By Mary Lynn Bruny

Something strange is going on here this summer. Perhaps it’s due to all the spring rains we had. Besides our foliage initially growing like it was on steroids, there are more critters in our neighborhood. Perhaps this is playing out all along the Front Range.

My husband and I live not far from the Boulder foothills, so we are used to bears and sometimes foxes in our neck of the woods. Matter of fact, on an early morning alley run I’m more likely to run into a bear than an unleashed dog. If I see an animal form way ahead without a human nearby I turn and skedaddle the heck away.

And we always have tons of scampering, psychotic-acting squirrels performing zany hijinks. Definitely entertaining little dudes.

But lately we’ve experienced one odd critter after another. First my husband got ambushed by a flock of crows. He had the audacity to walk on a sidewalk one evening that was close to a baby crow or an injured one on the ground. He didn’t stop, he didn’t touch it, but he did exist in space and time, and this was untenable to this murder of crows. They began dive bombing him, squawking their brains out and followed him for blocks. Luckily they didn’t pluck at his face or his lucrative modeling career would be over. (That’s a little joke.)

After the crow harassment came the duck parade. Waddling down our sidewalk came a mother duck and her seven ducklings. This is about the cutest thing on the planet, but nothing you ever see in our happening neighborhood. The locals were gobsmacked. Passersby were taking pictures while my neighbor called animal patrol. The parade waddled up our alley while neighbors encircled them as a barrier from dog walkers and cars. We last saw them as they scooted under a neighbor’s back fence.

Then came the bunnies. In the last couple of years we have had one bunny on our block that mainly stayed in a neighbor’s backyard. But since a local roaming cat is no longer allowed outside, this bunny has become more emboldened. I know they are very common in new developments, but I don’t even get how a bunny survives on a busy block like ours.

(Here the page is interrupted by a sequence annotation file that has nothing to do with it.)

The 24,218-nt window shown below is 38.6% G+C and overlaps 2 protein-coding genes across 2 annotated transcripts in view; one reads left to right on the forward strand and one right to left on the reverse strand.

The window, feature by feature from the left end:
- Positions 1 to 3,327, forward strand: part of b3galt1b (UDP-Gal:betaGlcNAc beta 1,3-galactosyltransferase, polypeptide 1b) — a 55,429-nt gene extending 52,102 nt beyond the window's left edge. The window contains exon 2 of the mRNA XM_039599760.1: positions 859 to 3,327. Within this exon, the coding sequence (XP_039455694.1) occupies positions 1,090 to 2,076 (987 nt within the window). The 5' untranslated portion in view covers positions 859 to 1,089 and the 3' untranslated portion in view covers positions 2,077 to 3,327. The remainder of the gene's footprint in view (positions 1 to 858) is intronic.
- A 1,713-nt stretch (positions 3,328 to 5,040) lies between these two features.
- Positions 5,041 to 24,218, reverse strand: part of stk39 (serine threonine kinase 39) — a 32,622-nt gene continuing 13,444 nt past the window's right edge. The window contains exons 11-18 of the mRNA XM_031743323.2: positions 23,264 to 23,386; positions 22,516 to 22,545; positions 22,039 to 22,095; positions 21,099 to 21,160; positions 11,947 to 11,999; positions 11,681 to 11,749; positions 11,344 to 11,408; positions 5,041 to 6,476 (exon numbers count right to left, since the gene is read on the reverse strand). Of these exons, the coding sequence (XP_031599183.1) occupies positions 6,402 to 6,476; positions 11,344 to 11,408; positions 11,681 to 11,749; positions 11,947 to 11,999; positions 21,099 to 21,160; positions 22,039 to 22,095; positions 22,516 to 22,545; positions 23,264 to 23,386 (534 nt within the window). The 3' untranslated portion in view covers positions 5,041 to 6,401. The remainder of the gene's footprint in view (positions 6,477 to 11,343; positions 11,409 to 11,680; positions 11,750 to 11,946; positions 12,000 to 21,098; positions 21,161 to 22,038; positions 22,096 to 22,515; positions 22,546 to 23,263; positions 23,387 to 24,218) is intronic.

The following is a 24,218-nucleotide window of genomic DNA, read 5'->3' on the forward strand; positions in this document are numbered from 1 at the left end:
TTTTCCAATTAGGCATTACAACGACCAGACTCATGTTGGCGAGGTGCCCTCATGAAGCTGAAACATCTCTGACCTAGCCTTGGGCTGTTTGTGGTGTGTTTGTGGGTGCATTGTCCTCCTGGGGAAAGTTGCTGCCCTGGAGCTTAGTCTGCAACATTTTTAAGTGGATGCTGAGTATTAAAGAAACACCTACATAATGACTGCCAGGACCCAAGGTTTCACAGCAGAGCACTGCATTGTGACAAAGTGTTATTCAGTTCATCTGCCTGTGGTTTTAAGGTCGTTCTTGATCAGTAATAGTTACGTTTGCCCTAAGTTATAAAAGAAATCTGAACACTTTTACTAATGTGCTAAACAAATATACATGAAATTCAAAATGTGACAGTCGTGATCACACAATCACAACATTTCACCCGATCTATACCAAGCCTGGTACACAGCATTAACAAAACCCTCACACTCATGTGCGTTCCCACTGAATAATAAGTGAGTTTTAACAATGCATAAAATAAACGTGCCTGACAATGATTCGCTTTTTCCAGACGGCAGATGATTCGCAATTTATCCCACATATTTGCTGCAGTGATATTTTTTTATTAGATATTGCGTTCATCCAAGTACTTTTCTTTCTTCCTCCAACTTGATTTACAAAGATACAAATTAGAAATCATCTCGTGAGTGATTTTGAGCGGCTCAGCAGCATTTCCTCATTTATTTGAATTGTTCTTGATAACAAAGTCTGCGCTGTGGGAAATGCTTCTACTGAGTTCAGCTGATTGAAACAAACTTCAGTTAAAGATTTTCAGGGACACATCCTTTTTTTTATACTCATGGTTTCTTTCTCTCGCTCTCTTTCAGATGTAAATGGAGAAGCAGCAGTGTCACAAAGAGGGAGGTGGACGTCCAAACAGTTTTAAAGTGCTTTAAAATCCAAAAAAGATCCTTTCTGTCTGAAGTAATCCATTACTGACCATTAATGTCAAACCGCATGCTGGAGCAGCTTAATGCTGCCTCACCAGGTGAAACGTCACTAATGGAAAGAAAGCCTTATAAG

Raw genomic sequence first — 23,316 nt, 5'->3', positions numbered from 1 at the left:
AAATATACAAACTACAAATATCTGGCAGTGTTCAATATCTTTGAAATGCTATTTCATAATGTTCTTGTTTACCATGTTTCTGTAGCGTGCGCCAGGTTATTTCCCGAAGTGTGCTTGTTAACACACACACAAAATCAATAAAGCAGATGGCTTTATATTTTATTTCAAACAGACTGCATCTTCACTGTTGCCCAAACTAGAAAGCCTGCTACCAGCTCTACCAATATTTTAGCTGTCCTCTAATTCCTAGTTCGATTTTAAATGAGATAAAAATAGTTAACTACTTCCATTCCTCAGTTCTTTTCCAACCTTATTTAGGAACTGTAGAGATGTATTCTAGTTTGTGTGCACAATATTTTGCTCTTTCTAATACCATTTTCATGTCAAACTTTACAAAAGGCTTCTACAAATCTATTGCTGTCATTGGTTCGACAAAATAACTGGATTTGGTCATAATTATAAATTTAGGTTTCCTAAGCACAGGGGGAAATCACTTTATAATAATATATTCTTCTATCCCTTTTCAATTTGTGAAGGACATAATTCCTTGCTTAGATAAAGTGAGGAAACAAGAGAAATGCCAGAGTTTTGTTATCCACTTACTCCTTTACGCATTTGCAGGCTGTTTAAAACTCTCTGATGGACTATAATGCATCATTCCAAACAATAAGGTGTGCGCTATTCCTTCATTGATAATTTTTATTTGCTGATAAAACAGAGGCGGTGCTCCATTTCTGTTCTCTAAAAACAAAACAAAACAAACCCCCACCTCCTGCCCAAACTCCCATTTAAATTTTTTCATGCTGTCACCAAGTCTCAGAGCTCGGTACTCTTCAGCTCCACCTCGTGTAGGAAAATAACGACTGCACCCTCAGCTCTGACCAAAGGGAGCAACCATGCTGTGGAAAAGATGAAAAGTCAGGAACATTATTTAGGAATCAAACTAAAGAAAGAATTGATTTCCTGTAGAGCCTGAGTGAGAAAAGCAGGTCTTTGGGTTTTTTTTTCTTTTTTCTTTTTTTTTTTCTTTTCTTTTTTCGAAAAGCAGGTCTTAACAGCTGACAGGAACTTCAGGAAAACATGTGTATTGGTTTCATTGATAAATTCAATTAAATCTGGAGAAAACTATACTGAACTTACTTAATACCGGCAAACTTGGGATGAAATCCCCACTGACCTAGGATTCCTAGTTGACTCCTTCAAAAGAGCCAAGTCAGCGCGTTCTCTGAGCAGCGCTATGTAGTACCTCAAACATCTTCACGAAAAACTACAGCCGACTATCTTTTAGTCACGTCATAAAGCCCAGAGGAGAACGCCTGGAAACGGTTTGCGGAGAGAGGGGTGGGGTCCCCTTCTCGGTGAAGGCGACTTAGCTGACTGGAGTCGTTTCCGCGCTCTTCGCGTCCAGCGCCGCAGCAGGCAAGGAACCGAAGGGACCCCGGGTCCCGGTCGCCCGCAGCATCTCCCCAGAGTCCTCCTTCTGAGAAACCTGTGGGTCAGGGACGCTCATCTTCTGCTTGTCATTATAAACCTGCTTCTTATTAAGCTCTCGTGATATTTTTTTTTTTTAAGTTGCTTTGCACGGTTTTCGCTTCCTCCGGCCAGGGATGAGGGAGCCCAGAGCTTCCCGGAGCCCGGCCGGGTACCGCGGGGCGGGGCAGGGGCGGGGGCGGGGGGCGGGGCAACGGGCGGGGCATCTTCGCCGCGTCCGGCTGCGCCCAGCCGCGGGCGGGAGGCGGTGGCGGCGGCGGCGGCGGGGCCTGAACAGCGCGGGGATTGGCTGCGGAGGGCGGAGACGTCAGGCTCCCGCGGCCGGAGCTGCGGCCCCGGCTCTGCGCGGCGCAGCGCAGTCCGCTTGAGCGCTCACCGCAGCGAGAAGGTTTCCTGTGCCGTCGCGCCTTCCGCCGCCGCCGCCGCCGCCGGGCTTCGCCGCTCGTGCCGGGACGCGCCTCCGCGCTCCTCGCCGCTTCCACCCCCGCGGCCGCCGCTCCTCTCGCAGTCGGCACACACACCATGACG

Perhaps one reason is it knows we humans are not going to do a dang nasty thing to it. I was weeding in our backyard and quietly singing to myself. I looked over and a few feet away this fluffster with its twitchy nose was casually sitting there watching me with what I took to be a look of disdain on its teeny face. (I’m not a good singer.)

One bunny is fine but now I’m a bit concerned. Recently we discovered a wee baby bunny is living in our front gutter downspout extender. (Obviously there are at least two bunnies around here.) It is cute as the dickens, but how many bunnies does one block need? Don’t these things multiple faster than supercomputers?

But the things that are really creeping me out this year are the cicadas. They like a few of our trees and have set up shop. I know they don’t cause damage but I hate the eerie group chomping noise they make, like a pack of evil little herbivores with sharp teeth. A few have gotten into our house. For some reason I keep imagining they will start chewing on my toes when I sleep. Then what will happen to my lucrative career as a sandal model? It will be over before it even begins.

By Mary Lynn Bruny. Mary Lynn writes about local real estate and home-related topics. Contact her at ml.bruny@comcast.net. To read previous The Lighter Side articles, go to athomecolorado.com/the-lighter-side.